Let’s start maximising on the power of AI. Artificial intelligence and algorithms are now playing a significant role in our everyday lives, yet we are so focused on the lack of funding and the new GCSE syllabus that instead of harnessing this potential, we are wasting huge amounts of human potential, by neutralising the creativity of young minds.

In other industries, AI has been fed by “Big Data” to predict consumer behaviour and to recommend products or target advertising. Education data on the other hand is held hostage in siloed systems. This is keeping educators and students from critical information about their own classroom practices and learning and from the kind of insights that AI could provide when given a complete record of student learning.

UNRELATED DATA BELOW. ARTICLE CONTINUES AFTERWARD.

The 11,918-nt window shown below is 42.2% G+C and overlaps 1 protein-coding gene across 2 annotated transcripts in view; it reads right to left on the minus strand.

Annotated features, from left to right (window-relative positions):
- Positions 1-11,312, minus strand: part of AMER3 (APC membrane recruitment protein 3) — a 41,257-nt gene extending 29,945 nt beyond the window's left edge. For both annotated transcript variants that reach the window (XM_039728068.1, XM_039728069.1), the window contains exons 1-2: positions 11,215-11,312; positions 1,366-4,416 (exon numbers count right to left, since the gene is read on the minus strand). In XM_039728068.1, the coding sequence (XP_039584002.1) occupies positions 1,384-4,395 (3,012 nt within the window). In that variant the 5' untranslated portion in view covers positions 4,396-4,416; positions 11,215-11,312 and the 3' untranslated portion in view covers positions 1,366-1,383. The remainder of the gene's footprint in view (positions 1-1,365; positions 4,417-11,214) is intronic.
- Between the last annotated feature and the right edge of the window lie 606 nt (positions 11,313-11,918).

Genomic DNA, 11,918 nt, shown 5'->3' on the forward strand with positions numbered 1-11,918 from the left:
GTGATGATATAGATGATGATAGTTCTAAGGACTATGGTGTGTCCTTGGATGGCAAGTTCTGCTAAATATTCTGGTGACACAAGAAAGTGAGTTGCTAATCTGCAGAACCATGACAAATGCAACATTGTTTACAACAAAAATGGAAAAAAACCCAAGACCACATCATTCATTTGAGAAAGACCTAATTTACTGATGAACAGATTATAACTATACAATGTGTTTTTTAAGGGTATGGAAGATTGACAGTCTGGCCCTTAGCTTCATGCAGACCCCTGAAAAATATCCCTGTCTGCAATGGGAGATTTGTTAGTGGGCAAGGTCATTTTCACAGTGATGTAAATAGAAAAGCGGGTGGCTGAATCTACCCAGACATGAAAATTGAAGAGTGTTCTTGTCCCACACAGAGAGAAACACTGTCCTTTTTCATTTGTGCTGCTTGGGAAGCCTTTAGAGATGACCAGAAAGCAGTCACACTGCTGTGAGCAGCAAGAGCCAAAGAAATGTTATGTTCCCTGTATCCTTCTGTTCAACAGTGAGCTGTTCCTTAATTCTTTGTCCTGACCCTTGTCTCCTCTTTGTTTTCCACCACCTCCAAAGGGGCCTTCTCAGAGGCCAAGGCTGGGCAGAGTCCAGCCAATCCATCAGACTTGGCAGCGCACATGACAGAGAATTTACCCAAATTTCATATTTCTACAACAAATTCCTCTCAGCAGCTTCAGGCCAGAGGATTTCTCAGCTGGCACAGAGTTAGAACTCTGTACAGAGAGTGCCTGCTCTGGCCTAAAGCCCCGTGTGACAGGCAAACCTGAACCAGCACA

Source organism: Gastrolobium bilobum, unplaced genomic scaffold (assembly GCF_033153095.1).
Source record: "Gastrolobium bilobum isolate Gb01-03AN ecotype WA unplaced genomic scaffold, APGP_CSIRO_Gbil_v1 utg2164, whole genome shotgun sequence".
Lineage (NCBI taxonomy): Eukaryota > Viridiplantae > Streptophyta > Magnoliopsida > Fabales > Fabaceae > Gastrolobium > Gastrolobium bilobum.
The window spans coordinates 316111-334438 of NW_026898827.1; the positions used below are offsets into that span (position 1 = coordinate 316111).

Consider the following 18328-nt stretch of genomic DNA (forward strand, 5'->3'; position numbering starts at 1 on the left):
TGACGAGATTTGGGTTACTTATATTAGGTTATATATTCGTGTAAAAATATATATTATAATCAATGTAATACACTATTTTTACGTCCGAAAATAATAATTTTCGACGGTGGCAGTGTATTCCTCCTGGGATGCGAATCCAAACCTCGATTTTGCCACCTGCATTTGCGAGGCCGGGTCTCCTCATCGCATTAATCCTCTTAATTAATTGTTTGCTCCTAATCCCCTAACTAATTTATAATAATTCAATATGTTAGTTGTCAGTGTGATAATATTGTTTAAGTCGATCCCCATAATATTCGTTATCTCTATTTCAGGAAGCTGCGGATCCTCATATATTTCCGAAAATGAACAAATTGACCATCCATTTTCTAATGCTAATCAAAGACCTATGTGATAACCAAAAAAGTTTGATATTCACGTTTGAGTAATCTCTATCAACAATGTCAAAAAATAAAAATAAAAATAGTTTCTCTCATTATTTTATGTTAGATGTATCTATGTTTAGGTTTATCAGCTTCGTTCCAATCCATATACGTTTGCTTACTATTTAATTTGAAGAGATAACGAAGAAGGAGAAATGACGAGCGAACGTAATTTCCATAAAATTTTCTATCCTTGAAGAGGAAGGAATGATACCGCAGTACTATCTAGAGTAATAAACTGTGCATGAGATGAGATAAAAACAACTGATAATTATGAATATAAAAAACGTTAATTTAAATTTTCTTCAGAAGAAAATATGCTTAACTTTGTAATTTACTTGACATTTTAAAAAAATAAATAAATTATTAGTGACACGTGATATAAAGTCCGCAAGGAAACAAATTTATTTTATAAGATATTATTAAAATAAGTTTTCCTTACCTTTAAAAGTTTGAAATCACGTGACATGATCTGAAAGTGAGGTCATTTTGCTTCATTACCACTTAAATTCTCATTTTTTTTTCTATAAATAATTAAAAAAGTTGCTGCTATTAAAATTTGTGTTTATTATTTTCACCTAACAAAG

Another emerging trend is AI-powered educational games. These can provide teachers with a useful medium to teach education concepts in an interactive and engaging manner. This not only generates curiosity but also motivates through gaming features such as reward points, badges, and levels.

These games embody an adaptive learning feature so that students can be given frequent and timely suggestions for a guided learning experience.

There is also the potential for new AI-guided learner experiences that take advantage of what we know from the learning sciences about how people learn to help students own and optimise their own education. This enhances the work of educators to focus effort on the things that matter most and the things that machines can’t do.

Certainly, there is a raft of new tech that schools can now make use of to improve delivery of their teachings and to enhance teaching techniques of home learning.

By embracing the likes of social media, promoting its safe and ethical use through to maximising on the wealth of quality content there is online (such as Ted Talks), the education system could readily transform itself into a much more agile and dynamic ecosystem.